Followed your directions using the stitched channel method. They turned out great and the kids love them. I used paracord for the support lines (and yes it works). I took a 100′ of paracord and cut it down to 4×25′ and then doubled up the lines. I tied a double 8 on a byte and then tied a standard knot about every fist width for adjustments. Then I ran the double-bytes through the gathered end and crossed it over twice before looping the working end through the byte…pulled tight and done. If I could attached pics, I would. These are going to work out great this summer for our kayak camping trip on the Shenandoah River. Thanks for the great page!!!
you doing anything about a mosquito net and have you thought about doing anything to make a hammock out of tyveck house wrap
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Hello ! i made an hammock with this method, using an old semi synthetic curtain; all is ok but the center of the hammock is uncomfortable, because the center is tighter than the sides.It’s possible to do another way ?
Very interesting. Did you sew a channel in the ends or just whip it together?
Can these tablecloths be used as a tarp, by waterproofing them?
I suppose, but it would be a lot of work. You can buy waterproof fabric for cheap and make a better tarp.
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Thanks for posting this. I made one for my nine-year-old son using a polyester tablecloth. At first I used the folded and whipped method, which worked great for him, but the line started slipping a bit when I sat in it, so I went ahead and upgraded to the sewn channel and whipped method. Now I just need to make one of your stuff sacks to store it.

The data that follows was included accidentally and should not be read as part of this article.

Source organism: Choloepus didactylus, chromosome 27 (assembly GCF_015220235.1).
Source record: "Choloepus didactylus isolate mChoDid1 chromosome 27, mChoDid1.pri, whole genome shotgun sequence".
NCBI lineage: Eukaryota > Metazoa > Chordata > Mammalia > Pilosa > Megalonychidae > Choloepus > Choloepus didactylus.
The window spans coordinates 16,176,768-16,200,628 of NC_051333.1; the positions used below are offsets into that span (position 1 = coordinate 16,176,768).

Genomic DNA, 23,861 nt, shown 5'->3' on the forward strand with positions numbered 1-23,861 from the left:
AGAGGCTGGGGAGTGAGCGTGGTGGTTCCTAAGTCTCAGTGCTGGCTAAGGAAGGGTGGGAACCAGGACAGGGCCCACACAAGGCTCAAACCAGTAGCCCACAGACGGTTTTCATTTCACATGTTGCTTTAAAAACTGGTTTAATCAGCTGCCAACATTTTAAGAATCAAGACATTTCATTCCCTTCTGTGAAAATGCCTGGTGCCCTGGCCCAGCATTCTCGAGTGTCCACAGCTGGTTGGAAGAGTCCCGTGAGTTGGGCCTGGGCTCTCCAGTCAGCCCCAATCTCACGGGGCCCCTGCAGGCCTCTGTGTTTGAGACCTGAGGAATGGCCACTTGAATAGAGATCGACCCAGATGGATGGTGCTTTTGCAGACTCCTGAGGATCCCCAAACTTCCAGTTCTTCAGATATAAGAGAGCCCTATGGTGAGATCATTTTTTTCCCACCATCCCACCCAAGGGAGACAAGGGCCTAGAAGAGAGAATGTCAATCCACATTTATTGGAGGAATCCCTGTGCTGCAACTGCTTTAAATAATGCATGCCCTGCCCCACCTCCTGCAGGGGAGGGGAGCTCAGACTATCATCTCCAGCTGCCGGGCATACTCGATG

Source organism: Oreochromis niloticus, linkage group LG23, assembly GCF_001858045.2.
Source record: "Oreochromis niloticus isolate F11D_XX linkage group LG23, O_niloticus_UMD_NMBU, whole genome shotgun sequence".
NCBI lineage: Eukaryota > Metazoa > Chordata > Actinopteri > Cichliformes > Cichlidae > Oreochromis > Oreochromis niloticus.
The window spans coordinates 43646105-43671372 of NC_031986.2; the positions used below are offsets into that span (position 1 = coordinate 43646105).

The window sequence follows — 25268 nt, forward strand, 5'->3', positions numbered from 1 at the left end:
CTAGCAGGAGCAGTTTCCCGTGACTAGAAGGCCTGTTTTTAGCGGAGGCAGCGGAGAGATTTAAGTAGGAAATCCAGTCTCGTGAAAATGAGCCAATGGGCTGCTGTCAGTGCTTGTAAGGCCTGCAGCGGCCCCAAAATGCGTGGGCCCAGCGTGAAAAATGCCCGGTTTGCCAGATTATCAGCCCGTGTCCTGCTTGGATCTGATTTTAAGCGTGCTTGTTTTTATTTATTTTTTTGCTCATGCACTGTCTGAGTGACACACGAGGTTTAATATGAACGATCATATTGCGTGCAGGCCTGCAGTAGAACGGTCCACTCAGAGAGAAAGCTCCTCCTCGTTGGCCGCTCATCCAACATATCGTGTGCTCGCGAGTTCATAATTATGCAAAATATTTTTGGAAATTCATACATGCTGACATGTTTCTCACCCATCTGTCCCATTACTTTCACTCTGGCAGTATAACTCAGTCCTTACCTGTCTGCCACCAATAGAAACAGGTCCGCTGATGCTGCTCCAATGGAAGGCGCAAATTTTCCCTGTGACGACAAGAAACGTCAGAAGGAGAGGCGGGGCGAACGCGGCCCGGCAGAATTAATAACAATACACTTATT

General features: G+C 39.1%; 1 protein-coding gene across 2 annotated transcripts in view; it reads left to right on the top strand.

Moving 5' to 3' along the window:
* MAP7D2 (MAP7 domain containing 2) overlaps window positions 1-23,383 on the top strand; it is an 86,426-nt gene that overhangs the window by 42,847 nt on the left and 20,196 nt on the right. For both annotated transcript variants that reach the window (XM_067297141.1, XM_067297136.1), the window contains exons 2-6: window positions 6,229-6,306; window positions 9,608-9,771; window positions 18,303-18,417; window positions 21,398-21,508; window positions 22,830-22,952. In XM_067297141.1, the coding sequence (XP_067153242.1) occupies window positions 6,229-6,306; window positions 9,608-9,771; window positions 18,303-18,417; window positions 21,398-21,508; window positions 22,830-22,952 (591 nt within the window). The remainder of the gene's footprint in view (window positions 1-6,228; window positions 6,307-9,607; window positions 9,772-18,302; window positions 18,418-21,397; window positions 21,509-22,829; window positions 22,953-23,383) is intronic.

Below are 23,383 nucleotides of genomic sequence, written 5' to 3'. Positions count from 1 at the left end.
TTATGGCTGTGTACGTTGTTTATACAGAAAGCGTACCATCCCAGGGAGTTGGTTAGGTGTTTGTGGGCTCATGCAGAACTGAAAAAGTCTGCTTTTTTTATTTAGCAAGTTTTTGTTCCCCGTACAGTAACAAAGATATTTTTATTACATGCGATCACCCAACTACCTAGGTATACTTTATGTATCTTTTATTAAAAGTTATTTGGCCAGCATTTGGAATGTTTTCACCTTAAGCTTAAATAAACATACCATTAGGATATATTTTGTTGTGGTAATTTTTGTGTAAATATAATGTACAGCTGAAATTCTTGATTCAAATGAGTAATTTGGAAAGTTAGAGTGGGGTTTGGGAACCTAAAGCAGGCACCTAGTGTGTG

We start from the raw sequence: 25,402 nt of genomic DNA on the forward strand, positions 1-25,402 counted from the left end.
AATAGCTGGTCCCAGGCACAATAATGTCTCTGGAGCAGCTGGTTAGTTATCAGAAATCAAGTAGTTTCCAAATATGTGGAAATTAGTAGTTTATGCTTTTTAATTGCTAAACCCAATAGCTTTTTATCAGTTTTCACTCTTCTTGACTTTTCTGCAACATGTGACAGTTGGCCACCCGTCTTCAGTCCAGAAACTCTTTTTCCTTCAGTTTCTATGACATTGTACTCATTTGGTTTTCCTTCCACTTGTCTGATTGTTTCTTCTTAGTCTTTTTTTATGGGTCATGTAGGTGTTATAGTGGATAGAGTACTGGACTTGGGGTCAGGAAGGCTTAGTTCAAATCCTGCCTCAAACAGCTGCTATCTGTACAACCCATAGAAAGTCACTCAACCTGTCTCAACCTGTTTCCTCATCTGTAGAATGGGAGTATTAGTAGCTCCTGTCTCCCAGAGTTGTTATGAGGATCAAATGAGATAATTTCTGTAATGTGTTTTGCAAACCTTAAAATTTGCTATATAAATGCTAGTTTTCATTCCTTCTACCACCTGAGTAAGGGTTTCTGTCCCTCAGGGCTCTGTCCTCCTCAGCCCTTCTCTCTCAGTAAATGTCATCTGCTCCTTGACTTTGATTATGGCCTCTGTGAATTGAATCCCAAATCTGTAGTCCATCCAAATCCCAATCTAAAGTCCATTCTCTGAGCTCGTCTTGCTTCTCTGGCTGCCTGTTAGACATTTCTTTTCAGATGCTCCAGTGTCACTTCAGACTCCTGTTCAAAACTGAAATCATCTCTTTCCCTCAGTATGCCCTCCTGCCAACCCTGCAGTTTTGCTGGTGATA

Derek – Is there a noticeable weight and/or comfort difference between the 60×126 crinkle taffeta and the 60×126 polyester? I would imagine that they are pretty close. Other than color, any pros/cons to one over the other? About to take the plunge with my scout troop and start manufacturing hammocks for all the boys to use on an upcoming wilderness trek. Thanks.
Yes. The Taffeta is a nylon material. It’s a little more stretchy. The crinkled nature of the fabric gives it a softer hand. The polyester is going to be stiffer. Some folks may like that better. It doesn’t sag in the middle as much.
Very interesting video. What does that weigh ?
The weight on a tablecloth hammock varies depending on the material you source. Generally, expect around 20 to 25 ounces.
Just made 3 hammocks and am ordering more. I want to make a double layered one so I can put my insulation between. Have you tried this with the home made hammocks?
Just sew two blanks together. If you sew end channels, be sure to include both sheets.
Would a sheet bend work to attach a continuous loop to the hammock itself? Im gifting these to friends and worry about the lark’s head slipping.
If you sew and end channel, it will be more secure and is what I would recommend for giveaway hammocks.
Derek, Where do u buy your table clothes from? Just use the same ones I’d find at Walmart? Also, I just bought a old hammock stand. I can’t find any hammock to fit it because on each of the 2 ends there are 2 hooks to support that end of the hammock. (4 hooks altogether- 1 for each corner of a hammock). Do u have any ideas for this?
In the post, I link to the tablecloths factory, in the materials section. They have great prices and materials.
Email me a photo of the stand and I’ll take a look.
Nice…just made my hammock in 45 minutes — including heading out the thrift store for the table cloth AND the hardware store for some rope and back home and all set. Thanks!
Have you ever made a gear hammock out of one of these table cloths, or do you have any idea what size would make a good under hammock gear sling? I’m thinking of a small hammock under mine, or under my tarp somewhere/somehow to hold my backpack, etc. off the ground. Thanks!
Yes, you could make a gear hammock out of a tablecloth. Check out the dimensions and information I posted on my recent review of the UBC gear hammock.
So you could shorten the length of an existing hammock by just gathering a new end further up and just whipping it?